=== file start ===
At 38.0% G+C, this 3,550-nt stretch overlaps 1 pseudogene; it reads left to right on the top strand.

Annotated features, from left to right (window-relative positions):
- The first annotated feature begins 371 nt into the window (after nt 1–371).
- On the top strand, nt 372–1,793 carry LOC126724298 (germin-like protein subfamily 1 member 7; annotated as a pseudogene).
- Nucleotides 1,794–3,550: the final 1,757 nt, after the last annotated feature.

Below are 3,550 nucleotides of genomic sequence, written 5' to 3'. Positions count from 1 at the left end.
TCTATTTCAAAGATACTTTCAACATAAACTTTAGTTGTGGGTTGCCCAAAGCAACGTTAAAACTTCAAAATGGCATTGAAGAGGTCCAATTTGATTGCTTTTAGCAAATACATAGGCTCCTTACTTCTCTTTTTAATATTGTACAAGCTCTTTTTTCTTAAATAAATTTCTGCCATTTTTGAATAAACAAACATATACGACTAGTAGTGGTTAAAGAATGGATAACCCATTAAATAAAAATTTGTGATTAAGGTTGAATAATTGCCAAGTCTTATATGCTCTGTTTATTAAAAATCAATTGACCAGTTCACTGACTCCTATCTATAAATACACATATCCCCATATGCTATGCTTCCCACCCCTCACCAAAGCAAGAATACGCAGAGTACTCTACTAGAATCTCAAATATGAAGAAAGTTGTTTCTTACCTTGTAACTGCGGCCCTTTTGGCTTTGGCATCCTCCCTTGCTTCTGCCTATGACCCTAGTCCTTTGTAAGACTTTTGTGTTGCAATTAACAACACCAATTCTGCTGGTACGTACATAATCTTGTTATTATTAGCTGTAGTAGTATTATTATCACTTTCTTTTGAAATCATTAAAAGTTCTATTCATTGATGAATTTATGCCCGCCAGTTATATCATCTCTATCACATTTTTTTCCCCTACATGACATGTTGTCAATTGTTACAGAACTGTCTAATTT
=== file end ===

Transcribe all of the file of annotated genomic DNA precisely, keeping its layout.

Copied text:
At 38.0% G+C, this 3,550-nt stretch overlaps 1 pseudogene; it reads left to right on the top strand.

Annotated features, from left to right (window-relative positions):
- The first annotated feature begins 371 nt into the window (after nt 1–371).
- On the top strand, nt 372–1,793 carry LOC126724298 (germin-like protein subfamily 1 member 7; annotated as a pseudogene).
- Nucleotides 1,794–3,550: the final 1,757 nt, after the last annotated feature.

Below are 3,550 nucleotides of genomic sequence, written 5' to 3'. Positions count from 1 at the left end.
TCTATTTCAAAGATACTTTCAACATAAACTTTAGTTGTGGGTTGCCCAAAGCAACGTTAAAACTTCAAAATGGCATTGAAGAGGTCCAATTTGATTGCTTTTAGCAAATACATAGGCTCCTTACTTCTCTTTTTAATATTGTACAAGCTCTTTTTTCTTAAATAAATTTCTGCCATTTTTGAATAAACAAACATATACGACTAGTAGTGGTTAAAGAATGGATAACCCATTAAATAAAAATTTGTGATTAAGGTTGAATAATTGCCAAGTCTTATATGCTCTGTTTATTAAAAATCAATTGACCAGTTCACTGACTCCTATCTATAAATACACATATCCCCATATGCTATGCTTCCCACCCCTCACCAAAGCAAGAATACGCAGAGTACTCTACTAGAATCTCAAATATGAAGAAAGTTGTTTCTTACCTTGTAACTGCGGCCCTTTTGGCTTTGGCATCCTCCCTTGCTTCTGCCTATGACCCTAGTCCTTTGTAAGACTTTTGTGTTGCAATTAACAACACCAATTCTGCTGGTACGTACATAATCTTGTTATTATTAGCTGTAGTAGTATTATTATCACTTTCTTTTGAAATCATTAAAAGTTCTATTCATTGATGAATTTATGCCCGCCAGTTATATCATCTCTATCACATTTTTTTCCCCTACATGACATGTTGTCAATTGTTACAGAACTGTCTAATTT